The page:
As Wilbur and Orville Wright flew their first powered aircraft in 1903 at Kitty Hawk, SC, a man named Henry Reynolds invented the first roofing shingle in Grand Rapids, MI. It was the turn of the 20th Century. In 1903, the first asphalt roof was built. The shingles were made from rolls of felt that were saturated with petroleum asphalt and cut by hand into large rectangles. The hand-cutting had to change and eventually, machines were made to cut the shingles. It was a big step toward progress and hand-cutting shingles became a thing of the past.
Along came the 1920s, when prohibition sent people running home to their stills at night. Word had it that a company named Bird and Son created a shingle with a hole in the middle for installation. But the thirst for change continued to grow as the 1920s roared on. The 1930s and 1940s saw more progress in the evolution of asphalt shingles.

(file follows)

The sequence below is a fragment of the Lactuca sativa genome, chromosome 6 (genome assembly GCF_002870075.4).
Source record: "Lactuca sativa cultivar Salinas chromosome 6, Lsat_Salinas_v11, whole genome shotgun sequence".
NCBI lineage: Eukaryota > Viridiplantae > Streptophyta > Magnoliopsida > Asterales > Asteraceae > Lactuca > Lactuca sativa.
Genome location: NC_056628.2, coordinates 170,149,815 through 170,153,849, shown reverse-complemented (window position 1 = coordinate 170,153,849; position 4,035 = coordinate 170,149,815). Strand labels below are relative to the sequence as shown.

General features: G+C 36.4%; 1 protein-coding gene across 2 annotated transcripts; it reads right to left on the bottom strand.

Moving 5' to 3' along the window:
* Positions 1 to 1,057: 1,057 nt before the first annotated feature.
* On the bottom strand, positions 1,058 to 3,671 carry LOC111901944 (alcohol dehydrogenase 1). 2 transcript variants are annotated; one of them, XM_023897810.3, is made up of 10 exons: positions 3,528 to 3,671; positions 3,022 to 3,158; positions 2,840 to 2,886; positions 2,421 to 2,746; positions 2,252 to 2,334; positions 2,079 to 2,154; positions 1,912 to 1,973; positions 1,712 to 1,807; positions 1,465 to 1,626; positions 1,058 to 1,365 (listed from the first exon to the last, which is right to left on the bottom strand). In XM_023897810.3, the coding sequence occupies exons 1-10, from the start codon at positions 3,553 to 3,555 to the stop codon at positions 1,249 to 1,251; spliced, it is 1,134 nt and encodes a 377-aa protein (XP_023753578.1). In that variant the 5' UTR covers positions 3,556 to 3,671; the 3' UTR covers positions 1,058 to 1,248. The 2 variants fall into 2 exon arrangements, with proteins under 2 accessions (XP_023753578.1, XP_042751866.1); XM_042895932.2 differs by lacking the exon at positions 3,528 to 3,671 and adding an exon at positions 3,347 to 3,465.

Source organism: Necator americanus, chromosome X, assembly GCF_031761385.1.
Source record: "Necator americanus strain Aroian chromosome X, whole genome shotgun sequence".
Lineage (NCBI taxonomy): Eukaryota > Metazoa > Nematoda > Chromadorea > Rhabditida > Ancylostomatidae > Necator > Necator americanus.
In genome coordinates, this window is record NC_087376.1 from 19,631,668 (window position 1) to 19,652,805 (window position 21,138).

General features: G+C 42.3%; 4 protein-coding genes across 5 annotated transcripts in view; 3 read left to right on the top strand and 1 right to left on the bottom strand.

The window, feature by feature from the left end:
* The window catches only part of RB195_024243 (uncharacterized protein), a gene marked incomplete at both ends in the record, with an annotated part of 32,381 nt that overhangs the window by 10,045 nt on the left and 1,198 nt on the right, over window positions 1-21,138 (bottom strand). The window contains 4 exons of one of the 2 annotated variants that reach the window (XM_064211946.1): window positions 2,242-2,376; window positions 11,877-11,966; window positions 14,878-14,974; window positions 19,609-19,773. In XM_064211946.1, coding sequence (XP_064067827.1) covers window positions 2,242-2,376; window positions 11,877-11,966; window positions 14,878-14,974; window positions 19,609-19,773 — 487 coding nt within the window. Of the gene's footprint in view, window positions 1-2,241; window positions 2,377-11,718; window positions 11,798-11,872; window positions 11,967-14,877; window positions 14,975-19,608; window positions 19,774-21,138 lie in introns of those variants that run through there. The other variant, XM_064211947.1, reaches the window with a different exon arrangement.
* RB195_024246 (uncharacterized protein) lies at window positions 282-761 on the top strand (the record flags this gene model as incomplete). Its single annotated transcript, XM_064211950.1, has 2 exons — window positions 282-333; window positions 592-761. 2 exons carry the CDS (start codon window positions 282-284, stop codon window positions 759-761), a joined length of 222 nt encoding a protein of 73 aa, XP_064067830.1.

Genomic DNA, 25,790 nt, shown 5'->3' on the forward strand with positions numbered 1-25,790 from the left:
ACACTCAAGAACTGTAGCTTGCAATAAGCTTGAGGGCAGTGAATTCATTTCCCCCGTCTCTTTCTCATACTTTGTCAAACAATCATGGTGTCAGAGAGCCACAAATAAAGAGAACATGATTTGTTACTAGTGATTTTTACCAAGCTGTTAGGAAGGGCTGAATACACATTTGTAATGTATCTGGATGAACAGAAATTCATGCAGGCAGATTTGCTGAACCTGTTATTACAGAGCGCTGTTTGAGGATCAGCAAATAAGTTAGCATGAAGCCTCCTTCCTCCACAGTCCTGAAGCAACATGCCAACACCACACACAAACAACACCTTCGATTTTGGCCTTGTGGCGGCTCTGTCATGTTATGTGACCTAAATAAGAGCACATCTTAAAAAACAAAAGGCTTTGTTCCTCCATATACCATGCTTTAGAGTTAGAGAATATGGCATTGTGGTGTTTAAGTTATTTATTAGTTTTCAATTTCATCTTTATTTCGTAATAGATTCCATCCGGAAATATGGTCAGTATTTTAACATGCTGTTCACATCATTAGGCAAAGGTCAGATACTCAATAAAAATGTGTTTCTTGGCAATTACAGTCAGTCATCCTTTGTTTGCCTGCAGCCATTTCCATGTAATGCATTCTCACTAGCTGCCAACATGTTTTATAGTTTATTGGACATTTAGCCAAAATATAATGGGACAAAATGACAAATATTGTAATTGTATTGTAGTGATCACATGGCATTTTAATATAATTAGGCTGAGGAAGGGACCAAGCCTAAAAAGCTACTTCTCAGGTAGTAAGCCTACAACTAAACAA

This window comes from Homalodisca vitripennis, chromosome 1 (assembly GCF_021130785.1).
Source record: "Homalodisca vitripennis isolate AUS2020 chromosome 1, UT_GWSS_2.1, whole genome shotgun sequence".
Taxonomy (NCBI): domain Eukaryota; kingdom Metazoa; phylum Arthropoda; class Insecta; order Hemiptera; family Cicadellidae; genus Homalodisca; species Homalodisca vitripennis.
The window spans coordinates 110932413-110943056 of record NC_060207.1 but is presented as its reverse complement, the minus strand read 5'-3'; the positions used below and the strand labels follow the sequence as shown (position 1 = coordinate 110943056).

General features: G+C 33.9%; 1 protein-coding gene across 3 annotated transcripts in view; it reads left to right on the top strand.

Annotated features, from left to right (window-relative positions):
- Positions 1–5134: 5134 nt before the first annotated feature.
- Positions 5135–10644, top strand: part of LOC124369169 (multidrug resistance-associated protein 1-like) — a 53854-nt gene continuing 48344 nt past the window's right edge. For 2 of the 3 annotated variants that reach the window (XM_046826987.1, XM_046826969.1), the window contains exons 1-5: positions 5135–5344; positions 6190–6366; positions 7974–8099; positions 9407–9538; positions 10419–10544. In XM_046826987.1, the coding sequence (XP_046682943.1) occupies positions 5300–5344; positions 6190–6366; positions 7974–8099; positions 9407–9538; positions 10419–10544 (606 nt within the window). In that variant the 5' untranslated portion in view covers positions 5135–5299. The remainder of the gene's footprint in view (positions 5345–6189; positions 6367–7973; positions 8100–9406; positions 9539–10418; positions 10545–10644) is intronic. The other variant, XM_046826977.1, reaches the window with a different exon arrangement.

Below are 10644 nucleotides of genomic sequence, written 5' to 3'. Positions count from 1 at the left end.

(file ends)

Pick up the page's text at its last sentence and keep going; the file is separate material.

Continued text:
In the 1950s, when everyone was rocking around the clock at the local hop, the roofing industry did some rocking of its own and the first standard asphalt shingles were introduced with a 3-tab format. Eventually, cotton felt was replaced by celluloid felt and homeowners could finally take the leak buckets back out to the barn.
When the 60s rolled around, and peace was guiding the planet, fiberglass mats appeared and replaced many felt varieties. That trend continued into the 1980s when The Cars band was playing ‘Just What I Needed’ on the radio and the roofing industry was getting just what it needed. The 1980s saw the birth of fiberglass-based shingles and asphalt roofing took off.
Zoom forward to the 2000s. As we peer over our masks, we see more homes than ever protected by asphalt roofs. According to the Home Innovations website, latest studies show that asphalt shingles are used in more than 80 percent of home roofing and re-roofing projects in the United States. The report goes on to say that 3-tab asphalt shingles are still one of the most popular roofing choices because they are suitable for most housing types.